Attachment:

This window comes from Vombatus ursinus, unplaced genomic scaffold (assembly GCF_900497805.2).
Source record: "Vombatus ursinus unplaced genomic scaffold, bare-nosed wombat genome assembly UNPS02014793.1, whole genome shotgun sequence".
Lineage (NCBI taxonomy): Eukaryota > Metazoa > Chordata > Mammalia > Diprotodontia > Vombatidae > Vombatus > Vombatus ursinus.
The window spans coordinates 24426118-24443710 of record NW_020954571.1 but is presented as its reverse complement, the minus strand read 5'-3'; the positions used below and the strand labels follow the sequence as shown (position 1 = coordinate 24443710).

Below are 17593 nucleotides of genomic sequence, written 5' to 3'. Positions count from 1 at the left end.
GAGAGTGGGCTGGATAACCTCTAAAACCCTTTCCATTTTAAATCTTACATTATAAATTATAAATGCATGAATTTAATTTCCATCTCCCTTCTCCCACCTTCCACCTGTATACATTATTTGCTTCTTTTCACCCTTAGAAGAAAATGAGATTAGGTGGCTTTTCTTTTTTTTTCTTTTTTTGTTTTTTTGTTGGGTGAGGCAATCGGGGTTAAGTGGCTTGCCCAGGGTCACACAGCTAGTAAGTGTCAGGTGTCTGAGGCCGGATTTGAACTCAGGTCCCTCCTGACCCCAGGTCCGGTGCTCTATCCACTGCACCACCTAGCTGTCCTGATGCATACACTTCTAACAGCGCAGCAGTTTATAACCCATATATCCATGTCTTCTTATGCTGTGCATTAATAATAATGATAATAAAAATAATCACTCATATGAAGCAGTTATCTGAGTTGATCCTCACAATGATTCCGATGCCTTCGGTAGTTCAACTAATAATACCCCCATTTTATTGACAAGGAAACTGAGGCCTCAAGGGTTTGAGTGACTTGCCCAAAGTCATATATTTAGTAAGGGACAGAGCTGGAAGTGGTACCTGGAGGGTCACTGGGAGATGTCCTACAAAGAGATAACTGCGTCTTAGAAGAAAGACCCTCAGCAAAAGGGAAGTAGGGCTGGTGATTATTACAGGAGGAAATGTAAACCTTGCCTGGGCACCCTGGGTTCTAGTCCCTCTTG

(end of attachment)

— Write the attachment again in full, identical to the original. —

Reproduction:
This window comes from Vombatus ursinus, unplaced genomic scaffold (assembly GCF_900497805.2).
Source record: "Vombatus ursinus unplaced genomic scaffold, bare-nosed wombat genome assembly UNPS02014793.1, whole genome shotgun sequence".
Lineage (NCBI taxonomy): Eukaryota > Metazoa > Chordata > Mammalia > Diprotodontia > Vombatidae > Vombatus > Vombatus ursinus.
The window spans coordinates 24426118-24443710 of record NW_020954571.1 but is presented as its reverse complement, the minus strand read 5'-3'; the positions used below and the strand labels follow the sequence as shown (position 1 = coordinate 24443710).

Below are 17593 nucleotides of genomic sequence, written 5' to 3'. Positions count from 1 at the left end.
GAGAGTGGGCTGGATAACCTCTAAAACCCTTTCCATTTTAAATCTTACATTATAAATTATAAATGCATGAATTTAATTTCCATCTCCCTTCTCCCACCTTCCACCTGTATACATTATTTGCTTCTTTTCACCCTTAGAAGAAAATGAGATTAGGTGGCTTTTCTTTTTTTTTCTTTTTTTGTTTTTTTGTTGGGTGAGGCAATCGGGGTTAAGTGGCTTGCCCAGGGTCACACAGCTAGTAAGTGTCAGGTGTCTGAGGCCGGATTTGAACTCAGGTCCCTCCTGACCCCAGGTCCGGTGCTCTATCCACTGCACCACCTAGCTGTCCTGATGCATACACTTCTAACAGCGCAGCAGTTTATAACCCATATATCCATGTCTTCTTATGCTGTGCATTAATAATAATGATAATAAAAATAATCACTCATATGAAGCAGTTATCTGAGTTGATCCTCACAATGATTCCGATGCCTTCGGTAGTTCAACTAATAATACCCCCATTTTATTGACAAGGAAACTGAGGCCTCAAGGGTTTGAGTGACTTGCCCAAAGTCATATATTTAGTAAGGGACAGAGCTGGAAGTGGTACCTGGAGGGTCACTGGGAGATGTCCTACAAAGAGATAACTGCGTCTTAGAAGAAAGACCCTCAGCAAAAGGGAAGTAGGGCTGGTGATTATTACAGGAGGAAATGTAAACCTTGCCTGGGCACCCTGGGTTCTAGTCCCTCTTG